|Belief, philosophy: attitude of considering a sentence to be true. Unlike religious faith belief is linked to the assessment of probabilities. See also belief, religious belief, propositional attitudes, intensions, probability, belief degrees._____________Annotation: The above characterizations of concepts are neither definitions nor exhausting presentations of problems related to them. Instead, they are intended to give a short introduction to the contributions below. – Lexicon of Arguments. |
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Beliefs/appraisal theory/Reisenzein/Weber: There is (…) evidence that appraisal-related, general beliefs influence emotional reactions to events. The two general beliefs that have been most extensively researched in this regard are (a) optimism (versus pessimism), defined as a generalized expectancy for positive (versus negative) outcomes (Scheier, Carver and Bridges 2001)(1); and (b) general self-efficacy, defined as a person’s generalized belief in her ability to reach her goals and to master difficult or stressful situations (Bandura 1997(2); Schwarzer and Jerusalem 1995(3)).
General self-efficacy has been found, for example, to be associated with lower state anxiety during a stressful cognitive task (Endler, Speer, Johnson and Flett 2001)(4) and lower levels of depression and anxiety in medical patients (e.g., Luszczynska, Gutiérrez-Doña and Schwarzer 2005)(5). These findings are consistent with the hypothesis that optimism and general self-efficacy affect emotional states at least partly by influencing the appraisals of events; it should be noted, however, that direct evidence for this mediating path is so far scarce (e.g., Kaiser, Major and McCoy 2004(6); Schwarzer and Jerusalem 1999)(7).
1. Scheier, M. F., Carver, C. S. and Bridges, M. W. 2001. Optimism, pessimism, and psychological well-being, in E. C. Chang (ed.), Optimism and pessimism: implications for theory, research, and practice, pp. 189–216. Washington, DC: American Psychological Association
2. Bandura, A. 1997. Self-efficacy: the exercise of control. New York: Freeman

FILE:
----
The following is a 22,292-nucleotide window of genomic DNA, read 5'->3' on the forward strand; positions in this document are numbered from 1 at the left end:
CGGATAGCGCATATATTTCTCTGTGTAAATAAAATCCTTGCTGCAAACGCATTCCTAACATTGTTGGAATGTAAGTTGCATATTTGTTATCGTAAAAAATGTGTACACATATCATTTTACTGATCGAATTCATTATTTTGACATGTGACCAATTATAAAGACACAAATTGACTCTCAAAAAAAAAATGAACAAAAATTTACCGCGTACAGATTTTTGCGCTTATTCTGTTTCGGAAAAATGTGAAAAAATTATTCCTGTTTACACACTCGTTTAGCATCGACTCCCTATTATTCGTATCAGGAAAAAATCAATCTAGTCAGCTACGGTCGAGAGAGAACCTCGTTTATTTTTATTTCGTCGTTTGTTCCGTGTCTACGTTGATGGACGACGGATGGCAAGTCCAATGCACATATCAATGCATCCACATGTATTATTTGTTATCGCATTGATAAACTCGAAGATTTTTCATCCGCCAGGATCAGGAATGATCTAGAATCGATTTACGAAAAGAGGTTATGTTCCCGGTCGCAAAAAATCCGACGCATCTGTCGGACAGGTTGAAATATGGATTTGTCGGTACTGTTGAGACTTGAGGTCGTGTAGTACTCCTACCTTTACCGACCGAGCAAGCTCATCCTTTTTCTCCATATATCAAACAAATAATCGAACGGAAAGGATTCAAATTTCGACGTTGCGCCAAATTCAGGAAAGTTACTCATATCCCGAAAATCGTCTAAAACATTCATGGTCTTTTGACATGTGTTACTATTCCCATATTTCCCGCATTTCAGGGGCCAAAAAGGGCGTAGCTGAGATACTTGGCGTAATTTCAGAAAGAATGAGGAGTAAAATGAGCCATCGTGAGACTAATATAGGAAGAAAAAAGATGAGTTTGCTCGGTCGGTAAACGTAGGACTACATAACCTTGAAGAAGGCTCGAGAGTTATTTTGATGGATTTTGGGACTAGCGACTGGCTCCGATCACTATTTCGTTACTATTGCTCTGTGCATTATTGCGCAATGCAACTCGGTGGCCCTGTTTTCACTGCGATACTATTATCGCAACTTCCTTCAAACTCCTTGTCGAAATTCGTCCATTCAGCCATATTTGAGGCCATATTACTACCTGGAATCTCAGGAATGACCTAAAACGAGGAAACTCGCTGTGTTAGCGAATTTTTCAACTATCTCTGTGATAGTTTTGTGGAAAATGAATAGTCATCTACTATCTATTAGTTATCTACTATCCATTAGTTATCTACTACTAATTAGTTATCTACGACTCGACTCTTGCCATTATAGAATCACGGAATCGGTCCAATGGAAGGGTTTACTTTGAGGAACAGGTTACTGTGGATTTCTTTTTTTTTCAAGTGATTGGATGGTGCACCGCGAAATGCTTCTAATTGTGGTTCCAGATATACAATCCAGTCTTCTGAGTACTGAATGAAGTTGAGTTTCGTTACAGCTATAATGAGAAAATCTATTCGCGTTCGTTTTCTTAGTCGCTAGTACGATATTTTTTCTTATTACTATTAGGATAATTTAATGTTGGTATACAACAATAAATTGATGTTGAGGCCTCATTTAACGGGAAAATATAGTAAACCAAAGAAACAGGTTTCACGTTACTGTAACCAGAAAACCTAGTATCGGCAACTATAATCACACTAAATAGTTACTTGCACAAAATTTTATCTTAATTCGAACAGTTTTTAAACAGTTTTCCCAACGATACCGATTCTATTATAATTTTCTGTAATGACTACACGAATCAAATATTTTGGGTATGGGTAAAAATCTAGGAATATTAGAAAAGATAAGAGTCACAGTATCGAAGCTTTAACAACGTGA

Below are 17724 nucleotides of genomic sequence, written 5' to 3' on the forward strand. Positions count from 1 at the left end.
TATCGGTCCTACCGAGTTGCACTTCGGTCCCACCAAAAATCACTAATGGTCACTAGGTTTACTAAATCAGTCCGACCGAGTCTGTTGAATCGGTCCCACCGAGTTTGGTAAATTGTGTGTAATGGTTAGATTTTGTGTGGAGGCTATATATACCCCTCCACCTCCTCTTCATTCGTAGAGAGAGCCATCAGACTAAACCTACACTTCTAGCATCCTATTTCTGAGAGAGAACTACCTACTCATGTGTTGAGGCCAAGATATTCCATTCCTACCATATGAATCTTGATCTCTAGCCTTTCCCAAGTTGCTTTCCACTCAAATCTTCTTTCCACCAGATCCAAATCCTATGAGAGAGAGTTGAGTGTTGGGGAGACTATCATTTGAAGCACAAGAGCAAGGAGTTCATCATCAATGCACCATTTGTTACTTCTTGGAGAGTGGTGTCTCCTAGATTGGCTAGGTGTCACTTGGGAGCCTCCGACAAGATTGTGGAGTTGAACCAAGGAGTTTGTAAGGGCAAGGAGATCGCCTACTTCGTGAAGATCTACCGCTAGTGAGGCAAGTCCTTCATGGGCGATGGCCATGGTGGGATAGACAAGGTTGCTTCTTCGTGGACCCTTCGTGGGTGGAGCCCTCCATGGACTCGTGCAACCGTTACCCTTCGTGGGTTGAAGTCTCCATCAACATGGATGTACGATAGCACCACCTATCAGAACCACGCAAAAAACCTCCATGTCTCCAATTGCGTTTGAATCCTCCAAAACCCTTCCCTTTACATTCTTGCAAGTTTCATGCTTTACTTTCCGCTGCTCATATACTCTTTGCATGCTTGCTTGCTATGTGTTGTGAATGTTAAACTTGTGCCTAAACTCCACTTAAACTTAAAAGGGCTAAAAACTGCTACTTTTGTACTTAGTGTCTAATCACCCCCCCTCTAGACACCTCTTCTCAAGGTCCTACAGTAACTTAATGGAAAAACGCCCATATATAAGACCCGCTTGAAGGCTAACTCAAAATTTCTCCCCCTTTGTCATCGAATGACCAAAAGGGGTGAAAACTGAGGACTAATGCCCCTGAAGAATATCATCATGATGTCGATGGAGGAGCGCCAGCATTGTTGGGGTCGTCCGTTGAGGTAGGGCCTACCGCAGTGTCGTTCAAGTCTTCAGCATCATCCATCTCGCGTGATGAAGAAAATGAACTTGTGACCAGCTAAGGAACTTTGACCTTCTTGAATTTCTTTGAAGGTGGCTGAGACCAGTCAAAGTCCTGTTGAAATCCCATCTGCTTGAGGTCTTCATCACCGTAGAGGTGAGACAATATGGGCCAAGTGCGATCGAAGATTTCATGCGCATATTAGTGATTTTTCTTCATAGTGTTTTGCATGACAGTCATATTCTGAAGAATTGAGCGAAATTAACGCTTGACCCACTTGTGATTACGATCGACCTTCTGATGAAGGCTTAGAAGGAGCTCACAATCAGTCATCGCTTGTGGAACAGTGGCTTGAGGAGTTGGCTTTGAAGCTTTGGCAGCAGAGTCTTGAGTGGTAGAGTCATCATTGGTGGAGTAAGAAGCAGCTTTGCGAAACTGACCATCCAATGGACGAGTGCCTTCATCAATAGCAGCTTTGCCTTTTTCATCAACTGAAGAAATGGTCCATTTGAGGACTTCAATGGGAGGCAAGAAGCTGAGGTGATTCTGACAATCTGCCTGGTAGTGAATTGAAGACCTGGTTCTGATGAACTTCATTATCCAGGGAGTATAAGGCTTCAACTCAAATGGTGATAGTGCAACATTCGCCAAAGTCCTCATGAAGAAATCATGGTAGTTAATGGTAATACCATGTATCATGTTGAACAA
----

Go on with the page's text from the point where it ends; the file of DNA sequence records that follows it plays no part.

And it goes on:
3. Schwarzer, R. and Jerusalem, M. 1995. Generalized Self-Efficacy Scale, in J. Weinman, S. Wright and M. Johnston (eds.), Measures in health psychology: a user’s portfolio. Causal and control beliefs, pp. 35–7. Windsor: NFER-Nelson
4. Endler, N. S., Speer, R. L., Johnson, J. M. and Flett, G. L. 2001. General self-efficacy and control in relation to anxiety and cognitive performance, Current Psychology: Developmental, Learning, Personality, Social 20: 36–52
5. Luszczynska, A., Gutiérrez-Doña, B. and Schwarzer, R. 2005. General self-efficacy in various domains of human functioning: evidence from five countries, International Journal of Psychology 40: 80–9
6. Kaiser, C. R., Major, B. and McCoy, S. K. 2004. Expectations about the future and the emotional consequences of perceiving prejudice, Personality and Social Psychology Bulletin 30: 173–84
7. Schwarzer, R., and Jerusalem, M. 1999. Skalen zur Erfassung von Lehrer- und Schülermerkmalen [Scales for the assessment of teacher and student characteristics]. Berlin: Freie Universität Berlin
Rainer Reisenzein & Hannelore Weber, “Personality and emotion”, in: Corr, Ph. J. & Matthews, G. (eds.) 2009. The Cambridge Handbook of Personality Psychology. New York: Cambridge University Press_____________Explanation of symbols: Roman numerals indicate the source, arabic numerals indicate the page number. The corresponding books are indicated on the right hand side. ((s)…): Comment by the sender of the contribution. The note [Author1]Vs[Author2] or [Author]Vs[term] is an addition from the Dictionary of Arguments. If a German edition is specified, the page numbers refer to this edition.
Philip J. Corr
The Cambridge Handbook of Personality Psychology New York 2009